The CERN institute in Geneva, Europe, with its gigantic particle accelerators and collision experiments still operates within the realm of physical matter so far, but it approaches the limit. Most interesting is the recent almost-confirmation of the existence of the so-called Higgs-boson and the Higgs field, named after its devisor, P.W. Higgs. The Higgs field is a ubiquitous quantum field supposed to be responsible for giving elementary particles their masses. Particles are, according to quantum physics, represented by oscillations or persistent changes in these fields. Like oscillations in the electromagnetic field are called photons, those in the Higgs field are called Higgs bosons. The Higgs field is that which is behind matter in which matter exists and from which it comes. Physicists are now becoming convinced that empty space itself is a complicated environment from which rise many results. Background fields permeate empty space. It is of far greater density than physical matter, and it is more subtle. No doubt it has its own properties, of which little is known so far. It is present everywhere in the universe, both inside and outside things and beings and so-called elementary particles. If science gets access to this “Higgs World” it will perhaps be the beginning of opening up the realm of knowledge beyond physical matter. Then it may appear to be a fact of Nature that physical matter is just a coarse form of matter, a crust as it were, on matter as such. Jains and others propagated such ideas – or is it true knowledge? – already thousands of years ago.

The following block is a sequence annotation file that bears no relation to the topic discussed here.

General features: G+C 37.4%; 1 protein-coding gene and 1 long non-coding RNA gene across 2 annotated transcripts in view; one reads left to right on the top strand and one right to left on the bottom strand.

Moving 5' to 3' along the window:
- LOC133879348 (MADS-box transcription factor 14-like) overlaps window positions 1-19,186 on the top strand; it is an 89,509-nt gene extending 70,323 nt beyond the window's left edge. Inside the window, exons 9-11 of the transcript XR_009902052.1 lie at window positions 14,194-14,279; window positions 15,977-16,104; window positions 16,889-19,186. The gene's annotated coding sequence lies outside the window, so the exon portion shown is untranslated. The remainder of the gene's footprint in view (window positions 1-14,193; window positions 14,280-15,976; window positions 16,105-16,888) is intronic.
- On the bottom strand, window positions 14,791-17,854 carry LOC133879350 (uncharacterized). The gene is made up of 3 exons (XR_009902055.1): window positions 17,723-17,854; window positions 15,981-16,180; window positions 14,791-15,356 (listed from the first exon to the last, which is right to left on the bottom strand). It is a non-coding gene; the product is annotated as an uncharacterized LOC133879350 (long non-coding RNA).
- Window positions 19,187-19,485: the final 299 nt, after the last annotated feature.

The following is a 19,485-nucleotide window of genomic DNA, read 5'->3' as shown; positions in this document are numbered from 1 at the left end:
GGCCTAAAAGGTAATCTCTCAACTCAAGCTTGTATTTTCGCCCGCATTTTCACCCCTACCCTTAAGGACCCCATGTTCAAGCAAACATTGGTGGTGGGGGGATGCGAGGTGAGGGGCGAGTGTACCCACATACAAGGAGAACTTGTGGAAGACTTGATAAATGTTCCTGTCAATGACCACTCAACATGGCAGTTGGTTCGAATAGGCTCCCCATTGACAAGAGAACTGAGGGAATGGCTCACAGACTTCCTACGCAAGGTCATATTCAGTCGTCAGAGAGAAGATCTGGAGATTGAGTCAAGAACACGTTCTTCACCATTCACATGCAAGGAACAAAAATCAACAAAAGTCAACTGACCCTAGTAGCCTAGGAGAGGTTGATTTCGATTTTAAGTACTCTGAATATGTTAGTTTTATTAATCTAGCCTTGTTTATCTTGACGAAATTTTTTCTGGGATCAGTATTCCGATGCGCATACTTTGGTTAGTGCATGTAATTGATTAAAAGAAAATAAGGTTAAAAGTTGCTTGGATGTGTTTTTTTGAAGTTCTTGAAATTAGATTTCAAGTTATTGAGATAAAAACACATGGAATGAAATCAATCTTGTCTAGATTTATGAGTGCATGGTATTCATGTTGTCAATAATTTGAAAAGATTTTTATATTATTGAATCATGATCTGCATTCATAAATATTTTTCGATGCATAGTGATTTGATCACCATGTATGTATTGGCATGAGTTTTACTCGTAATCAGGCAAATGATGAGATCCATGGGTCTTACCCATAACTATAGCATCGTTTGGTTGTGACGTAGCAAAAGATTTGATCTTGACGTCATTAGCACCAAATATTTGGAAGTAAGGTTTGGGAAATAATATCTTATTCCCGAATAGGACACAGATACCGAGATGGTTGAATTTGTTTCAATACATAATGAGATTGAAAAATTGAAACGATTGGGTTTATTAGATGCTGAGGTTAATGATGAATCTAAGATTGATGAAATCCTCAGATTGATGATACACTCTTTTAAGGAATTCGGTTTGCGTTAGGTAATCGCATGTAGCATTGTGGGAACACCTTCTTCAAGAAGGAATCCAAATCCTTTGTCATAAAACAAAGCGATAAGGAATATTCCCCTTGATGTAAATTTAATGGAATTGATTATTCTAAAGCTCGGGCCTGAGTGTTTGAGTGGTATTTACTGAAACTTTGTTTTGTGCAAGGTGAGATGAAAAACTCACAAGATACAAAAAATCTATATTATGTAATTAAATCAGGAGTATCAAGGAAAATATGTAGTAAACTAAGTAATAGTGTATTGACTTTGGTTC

Those thought systems in which a duality between consciousness and matter, or spirit and matter is distinguished, are called dualistic systems. Eccles, with his ‘three worlds hypothesis’ called himself a ‘trialist’. Others, like Theosophists, Buddhists and Advaitins, deny dualism and say there is only one World or Universe, and such people are called non-dualists. Jainism is a dualistic system and makes a strong and fundamental distinction between jīva and ajīva, loka and aloka, soul and matter. Apart from a few abstract concepts like time, space, motion and non-motion, Jains regard pudgala, matter, as distinct from jīva, life. In this it agrees with main stream modern science. Even subtle matter is fundamentally lifeless according to Jainism. But in Jainism life and consciousness is a thing separate from matter, whereas in western science consciousness and life are emergent properties of matter. Both modern science and Jainism face the problem of how to explain the influence of the one on the other. The secret of the transfer of information seems to be ‘resonance.’ Resonance means the sounding of the same sound, the same frequency – but this may be in a different octave. On a musical instrument a snare of double or half the length may be made to resound with the original frequency, because it contains the same information sequence.